At a news conference on Tuesday, September 24, Amtrak’s President, Joseph Boardman, unveiled the railroad’s vision for high-speed rail in the Boston-Washington Northeast Corridor. The plan envisions full service by 2040, but says some service could begin as early as 2015. The visionary plan would cut travel time between New York and Washington to 96 minutes from 162 minutes, and to 84 minutes from New York to Boston. The cost is estimated at $117 billion, an amount which is far more than Amtrak’s current budget; the construction project would create 44,000 jobs each year for 25 years and also create 120,000 permanent jobs. The project would bring to the U.S. technology already in service in many European and Asian countries. Pennsylvania Governor Ed Rendell said, “No one should take a plane trip shorter than 500 miles.”
“How can we not afford it?” In contrast, while Amtrak was announcing its plans to bring high-speed rail to the U.S. over the next 30 years, China announced an extension of its recently-built line to Tibet, on a much faster timetable. The extension will connect the Tibetan capital, Lhasa, with the region’s second-largest city, Xigaze, according to state media (reported by Andrew Jacobs in The New York Times, Sept. 28). The 150-mile long line will cost about $2 billion and take 4 years to complete. Officials plan 2 more extensions, including a proposed route to the Nepal border.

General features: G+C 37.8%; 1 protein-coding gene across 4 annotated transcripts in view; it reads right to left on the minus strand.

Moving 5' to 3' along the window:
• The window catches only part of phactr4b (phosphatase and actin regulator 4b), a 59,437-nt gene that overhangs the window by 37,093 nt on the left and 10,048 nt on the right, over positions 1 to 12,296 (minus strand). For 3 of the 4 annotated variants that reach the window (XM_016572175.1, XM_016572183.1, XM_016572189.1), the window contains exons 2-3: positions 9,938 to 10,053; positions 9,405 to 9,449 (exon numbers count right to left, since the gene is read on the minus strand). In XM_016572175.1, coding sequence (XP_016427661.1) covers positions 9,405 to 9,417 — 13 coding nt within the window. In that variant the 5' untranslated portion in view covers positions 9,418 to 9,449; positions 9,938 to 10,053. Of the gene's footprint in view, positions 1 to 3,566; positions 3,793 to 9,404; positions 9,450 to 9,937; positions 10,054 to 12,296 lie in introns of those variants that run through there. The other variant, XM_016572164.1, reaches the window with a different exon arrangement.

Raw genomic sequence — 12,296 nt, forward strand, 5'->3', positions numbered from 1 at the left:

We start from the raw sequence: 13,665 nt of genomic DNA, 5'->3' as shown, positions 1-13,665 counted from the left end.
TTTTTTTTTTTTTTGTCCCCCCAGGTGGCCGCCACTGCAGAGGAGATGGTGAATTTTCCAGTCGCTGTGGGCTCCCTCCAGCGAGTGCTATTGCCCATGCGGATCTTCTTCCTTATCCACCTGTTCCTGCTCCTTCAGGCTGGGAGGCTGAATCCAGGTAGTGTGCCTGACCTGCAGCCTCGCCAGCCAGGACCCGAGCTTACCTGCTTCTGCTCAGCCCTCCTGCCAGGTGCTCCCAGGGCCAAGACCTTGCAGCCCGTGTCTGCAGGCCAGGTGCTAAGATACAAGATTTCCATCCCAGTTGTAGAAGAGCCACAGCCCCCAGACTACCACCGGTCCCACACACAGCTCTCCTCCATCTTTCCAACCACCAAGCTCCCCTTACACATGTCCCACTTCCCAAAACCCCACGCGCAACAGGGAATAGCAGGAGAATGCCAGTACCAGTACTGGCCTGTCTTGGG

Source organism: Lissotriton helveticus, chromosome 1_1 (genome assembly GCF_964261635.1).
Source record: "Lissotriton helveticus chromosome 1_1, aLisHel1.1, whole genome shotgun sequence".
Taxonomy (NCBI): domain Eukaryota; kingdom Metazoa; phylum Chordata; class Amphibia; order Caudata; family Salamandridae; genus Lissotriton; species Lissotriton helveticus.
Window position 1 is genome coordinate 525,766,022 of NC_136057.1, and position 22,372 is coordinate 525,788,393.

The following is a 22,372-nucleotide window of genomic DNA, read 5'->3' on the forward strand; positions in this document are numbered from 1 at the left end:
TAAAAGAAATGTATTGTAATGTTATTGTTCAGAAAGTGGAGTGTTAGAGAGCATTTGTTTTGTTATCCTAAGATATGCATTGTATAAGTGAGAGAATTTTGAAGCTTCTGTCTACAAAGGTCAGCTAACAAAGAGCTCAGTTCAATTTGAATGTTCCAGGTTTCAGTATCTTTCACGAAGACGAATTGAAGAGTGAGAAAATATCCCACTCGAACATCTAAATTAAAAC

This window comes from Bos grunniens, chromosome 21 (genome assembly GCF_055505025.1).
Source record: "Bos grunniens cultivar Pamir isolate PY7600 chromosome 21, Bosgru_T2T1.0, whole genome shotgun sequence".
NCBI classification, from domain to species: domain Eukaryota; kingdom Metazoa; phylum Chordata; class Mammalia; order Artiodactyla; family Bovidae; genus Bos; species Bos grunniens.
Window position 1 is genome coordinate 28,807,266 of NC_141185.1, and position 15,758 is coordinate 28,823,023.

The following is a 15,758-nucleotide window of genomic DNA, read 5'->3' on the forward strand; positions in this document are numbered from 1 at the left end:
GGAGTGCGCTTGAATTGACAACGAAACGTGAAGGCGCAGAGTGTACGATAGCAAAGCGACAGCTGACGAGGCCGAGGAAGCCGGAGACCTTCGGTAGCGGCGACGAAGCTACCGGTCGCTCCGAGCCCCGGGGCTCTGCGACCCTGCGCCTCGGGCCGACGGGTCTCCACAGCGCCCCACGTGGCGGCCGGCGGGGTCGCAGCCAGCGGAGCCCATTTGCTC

The Lackawanna Coalition supports Moynihan/Penn Station First ARC alternative, which would allow the continuation of service on the Morris & Essex and Montclair-Boonton Lines into the existing Penn Station, where Amtrak trains go, and where the high-speed service will presumably call as well.